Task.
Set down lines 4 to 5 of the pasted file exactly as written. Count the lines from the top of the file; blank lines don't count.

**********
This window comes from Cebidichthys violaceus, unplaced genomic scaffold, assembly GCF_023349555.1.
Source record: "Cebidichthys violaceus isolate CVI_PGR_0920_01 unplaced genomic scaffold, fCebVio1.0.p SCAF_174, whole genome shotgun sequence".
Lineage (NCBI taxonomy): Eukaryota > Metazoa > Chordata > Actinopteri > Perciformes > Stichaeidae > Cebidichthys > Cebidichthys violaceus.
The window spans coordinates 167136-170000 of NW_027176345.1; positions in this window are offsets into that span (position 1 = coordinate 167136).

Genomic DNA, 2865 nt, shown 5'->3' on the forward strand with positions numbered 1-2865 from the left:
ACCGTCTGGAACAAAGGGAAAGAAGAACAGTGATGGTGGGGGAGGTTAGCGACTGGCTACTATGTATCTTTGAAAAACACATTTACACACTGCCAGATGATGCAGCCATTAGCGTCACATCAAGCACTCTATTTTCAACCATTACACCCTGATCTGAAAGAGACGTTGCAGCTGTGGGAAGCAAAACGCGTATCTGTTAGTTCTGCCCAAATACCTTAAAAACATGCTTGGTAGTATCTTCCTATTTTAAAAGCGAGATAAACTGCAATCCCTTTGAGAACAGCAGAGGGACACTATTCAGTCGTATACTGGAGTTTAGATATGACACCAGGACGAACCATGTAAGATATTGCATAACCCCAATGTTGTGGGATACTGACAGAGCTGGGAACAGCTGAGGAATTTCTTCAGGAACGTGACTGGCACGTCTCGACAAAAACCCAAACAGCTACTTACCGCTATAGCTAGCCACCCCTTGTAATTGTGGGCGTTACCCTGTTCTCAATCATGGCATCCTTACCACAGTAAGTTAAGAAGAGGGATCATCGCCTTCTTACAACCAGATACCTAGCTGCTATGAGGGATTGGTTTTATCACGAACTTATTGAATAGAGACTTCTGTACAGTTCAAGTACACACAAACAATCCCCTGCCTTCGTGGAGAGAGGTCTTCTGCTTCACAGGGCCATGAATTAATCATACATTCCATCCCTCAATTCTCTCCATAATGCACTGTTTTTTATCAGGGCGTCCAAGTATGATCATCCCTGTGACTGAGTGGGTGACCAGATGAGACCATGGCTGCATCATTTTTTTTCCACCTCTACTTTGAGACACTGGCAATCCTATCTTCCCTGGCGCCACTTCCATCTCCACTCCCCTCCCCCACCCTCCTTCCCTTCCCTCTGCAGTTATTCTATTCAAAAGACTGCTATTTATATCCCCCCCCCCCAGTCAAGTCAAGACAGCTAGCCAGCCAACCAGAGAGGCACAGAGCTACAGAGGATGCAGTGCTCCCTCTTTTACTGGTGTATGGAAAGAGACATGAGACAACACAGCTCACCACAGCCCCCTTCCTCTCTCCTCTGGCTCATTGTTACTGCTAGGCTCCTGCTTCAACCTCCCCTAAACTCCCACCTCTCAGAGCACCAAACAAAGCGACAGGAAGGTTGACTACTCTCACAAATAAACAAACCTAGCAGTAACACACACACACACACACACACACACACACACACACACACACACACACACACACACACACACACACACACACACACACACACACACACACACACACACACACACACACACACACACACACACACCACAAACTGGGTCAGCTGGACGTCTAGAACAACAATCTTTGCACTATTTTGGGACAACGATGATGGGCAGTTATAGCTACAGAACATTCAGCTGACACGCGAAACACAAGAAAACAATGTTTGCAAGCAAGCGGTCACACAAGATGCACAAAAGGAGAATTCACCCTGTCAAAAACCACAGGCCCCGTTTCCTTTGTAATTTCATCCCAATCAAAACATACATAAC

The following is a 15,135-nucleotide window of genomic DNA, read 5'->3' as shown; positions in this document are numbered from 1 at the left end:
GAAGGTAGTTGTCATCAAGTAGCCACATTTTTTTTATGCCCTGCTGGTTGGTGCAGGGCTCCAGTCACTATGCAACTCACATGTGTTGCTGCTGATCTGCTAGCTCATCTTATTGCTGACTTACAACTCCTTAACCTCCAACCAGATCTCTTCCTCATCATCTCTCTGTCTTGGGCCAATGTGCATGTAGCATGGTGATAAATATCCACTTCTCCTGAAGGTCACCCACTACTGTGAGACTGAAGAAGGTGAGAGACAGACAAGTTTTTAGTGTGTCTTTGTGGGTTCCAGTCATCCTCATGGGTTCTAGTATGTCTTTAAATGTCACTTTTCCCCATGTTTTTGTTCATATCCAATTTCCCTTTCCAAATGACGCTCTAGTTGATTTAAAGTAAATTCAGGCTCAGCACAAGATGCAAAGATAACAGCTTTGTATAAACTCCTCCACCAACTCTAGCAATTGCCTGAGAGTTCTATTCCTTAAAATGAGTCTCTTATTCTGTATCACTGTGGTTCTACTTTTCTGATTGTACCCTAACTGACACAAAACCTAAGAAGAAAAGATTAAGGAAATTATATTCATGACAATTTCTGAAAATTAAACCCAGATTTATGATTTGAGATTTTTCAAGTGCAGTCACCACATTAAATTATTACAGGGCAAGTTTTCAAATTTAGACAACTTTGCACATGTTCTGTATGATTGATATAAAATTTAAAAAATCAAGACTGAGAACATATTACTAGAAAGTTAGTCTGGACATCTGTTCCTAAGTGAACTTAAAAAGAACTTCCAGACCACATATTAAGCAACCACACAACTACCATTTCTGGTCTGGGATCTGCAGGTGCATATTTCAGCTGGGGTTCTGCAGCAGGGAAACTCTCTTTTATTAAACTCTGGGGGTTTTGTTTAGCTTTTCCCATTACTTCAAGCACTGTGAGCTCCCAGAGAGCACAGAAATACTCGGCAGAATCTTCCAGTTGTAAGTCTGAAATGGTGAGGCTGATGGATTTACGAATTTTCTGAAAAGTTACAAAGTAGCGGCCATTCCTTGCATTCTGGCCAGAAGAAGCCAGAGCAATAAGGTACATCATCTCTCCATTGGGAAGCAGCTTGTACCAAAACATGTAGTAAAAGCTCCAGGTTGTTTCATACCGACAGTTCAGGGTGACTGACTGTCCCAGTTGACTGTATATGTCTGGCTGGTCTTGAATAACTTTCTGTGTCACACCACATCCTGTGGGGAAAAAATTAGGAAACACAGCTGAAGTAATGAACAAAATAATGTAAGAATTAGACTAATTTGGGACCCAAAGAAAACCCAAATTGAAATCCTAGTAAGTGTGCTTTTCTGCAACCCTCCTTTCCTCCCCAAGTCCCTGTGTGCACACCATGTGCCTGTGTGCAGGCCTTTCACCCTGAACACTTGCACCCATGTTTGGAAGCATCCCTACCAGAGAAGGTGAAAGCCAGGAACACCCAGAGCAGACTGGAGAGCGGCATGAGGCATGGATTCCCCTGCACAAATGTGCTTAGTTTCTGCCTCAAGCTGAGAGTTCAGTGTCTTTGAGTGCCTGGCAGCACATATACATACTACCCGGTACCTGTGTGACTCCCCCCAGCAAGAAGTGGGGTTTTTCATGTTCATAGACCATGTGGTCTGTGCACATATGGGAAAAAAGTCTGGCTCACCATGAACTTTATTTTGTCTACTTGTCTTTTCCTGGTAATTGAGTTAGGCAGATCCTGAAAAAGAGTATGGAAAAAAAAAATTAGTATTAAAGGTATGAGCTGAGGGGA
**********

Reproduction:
The window spans coordinates 167136-170000 of NW_027176345.1; positions in this window are offsets into that span (position 1 = coordinate 167136).

Genomic DNA, 2865 nt, shown 5'->3' on the forward strand with positions numbered 1-2865 from the left: